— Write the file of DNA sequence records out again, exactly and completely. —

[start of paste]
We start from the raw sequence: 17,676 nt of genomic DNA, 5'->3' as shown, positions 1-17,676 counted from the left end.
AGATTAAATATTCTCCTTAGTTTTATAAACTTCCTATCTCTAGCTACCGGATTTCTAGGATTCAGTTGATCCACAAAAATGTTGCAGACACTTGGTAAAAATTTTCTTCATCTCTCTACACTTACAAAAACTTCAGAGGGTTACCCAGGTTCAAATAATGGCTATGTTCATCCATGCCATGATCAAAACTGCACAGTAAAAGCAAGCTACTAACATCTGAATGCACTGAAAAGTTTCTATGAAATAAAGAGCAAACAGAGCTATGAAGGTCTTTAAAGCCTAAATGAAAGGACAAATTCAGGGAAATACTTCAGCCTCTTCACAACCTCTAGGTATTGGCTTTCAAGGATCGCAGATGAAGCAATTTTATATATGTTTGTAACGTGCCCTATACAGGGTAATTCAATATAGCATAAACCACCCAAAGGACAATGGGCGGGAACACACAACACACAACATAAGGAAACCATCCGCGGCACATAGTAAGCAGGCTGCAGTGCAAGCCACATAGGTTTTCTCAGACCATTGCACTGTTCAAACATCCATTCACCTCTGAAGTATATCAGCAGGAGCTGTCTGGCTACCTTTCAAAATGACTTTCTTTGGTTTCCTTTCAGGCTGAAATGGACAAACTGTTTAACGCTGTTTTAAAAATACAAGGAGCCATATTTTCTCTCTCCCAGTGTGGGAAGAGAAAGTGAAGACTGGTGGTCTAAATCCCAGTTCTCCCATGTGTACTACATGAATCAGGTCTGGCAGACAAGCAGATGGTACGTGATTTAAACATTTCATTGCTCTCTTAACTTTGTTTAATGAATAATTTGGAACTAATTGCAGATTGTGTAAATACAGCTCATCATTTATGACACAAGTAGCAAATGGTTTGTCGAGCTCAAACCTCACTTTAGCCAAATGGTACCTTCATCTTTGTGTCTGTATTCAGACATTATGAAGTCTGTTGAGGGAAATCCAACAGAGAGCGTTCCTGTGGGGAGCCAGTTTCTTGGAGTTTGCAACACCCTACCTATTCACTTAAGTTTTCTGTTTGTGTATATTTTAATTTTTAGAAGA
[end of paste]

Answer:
We start from the raw sequence: 17,676 nt of genomic DNA, 5'->3' as shown, positions 1-17,676 counted from the left end.
AGATTAAATATTCTCCTTAGTTTTATAAACTTCCTATCTCTAGCTACCGGATTTCTAGGATTCAGTTGATCCACAAAAATGTTGCAGACACTTGGTAAAAATTTTCTTCATCTCTCTACACTTACAAAAACTTCAGAGGGTTACCCAGGTTCAAATAATGGCTATGTTCATCCATGCCATGATCAAAACTGCACAGTAAAAGCAAGCTACTAACATCTGAATGCACTGAAAAGTTTCTATGAAATAAAGAGCAAACAGAGCTATGAAGGTCTTTAAAGCCTAAATGAAAGGACAAATTCAGGGAAATACTTCAGCCTCTTCACAACCTCTAGGTATTGGCTTTCAAGGATCGCAGATGAAGCAATTTTATATATGTTTGTAACGTGCCCTATACAGGGTAATTCAATATAGCATAAACCACCCAAAGGACAATGGGCGGGAACACACAACACACAACATAAGGAAACCATCCGCGGCACATAGTAAGCAGGCTGCAGTGCAAGCCACATAGGTTTTCTCAGACCATTGCACTGTTCAAACATCCATTCACCTCTGAAGTATATCAGCAGGAGCTGTCTGGCTACCTTTCAAAATGACTTTCTTTGGTTTCCTTTCAGGCTGAAATGGACAAACTGTTTAACGCTGTTTTAAAAATACAAGGAGCCATATTTTCTCTCTCCCAGTGTGGGAAGAGAAAGTGAAGACTGGTGGTCTAAATCCCAGTTCTCCCATGTGTACTACATGAATCAGGTCTGGCAGACAAGCAGATGGTACGTGATTTAAACATTTCATTGCTCTCTTAACTTTGTTTAATGAATAATTTGGAACTAATTGCAGATTGTGTAAATACAGCTCATCATTTATGACACAAGTAGCAAATGGTTTGTCGAGCTCAAACCTCACTTTAGCCAAATGGTACCTTCATCTTTGTGTCTGTATTCAGACATTATGAAGTCTGTTGAGGGAAATCCAACAGAGAGCGTTCCTGTGGGGAGCCAGTTTCTTGGAGTTTGCAACACCCTACCTATTCACTTAAGTTTTCTGTTTGTGTATATTTTAATTTTTAGAAGA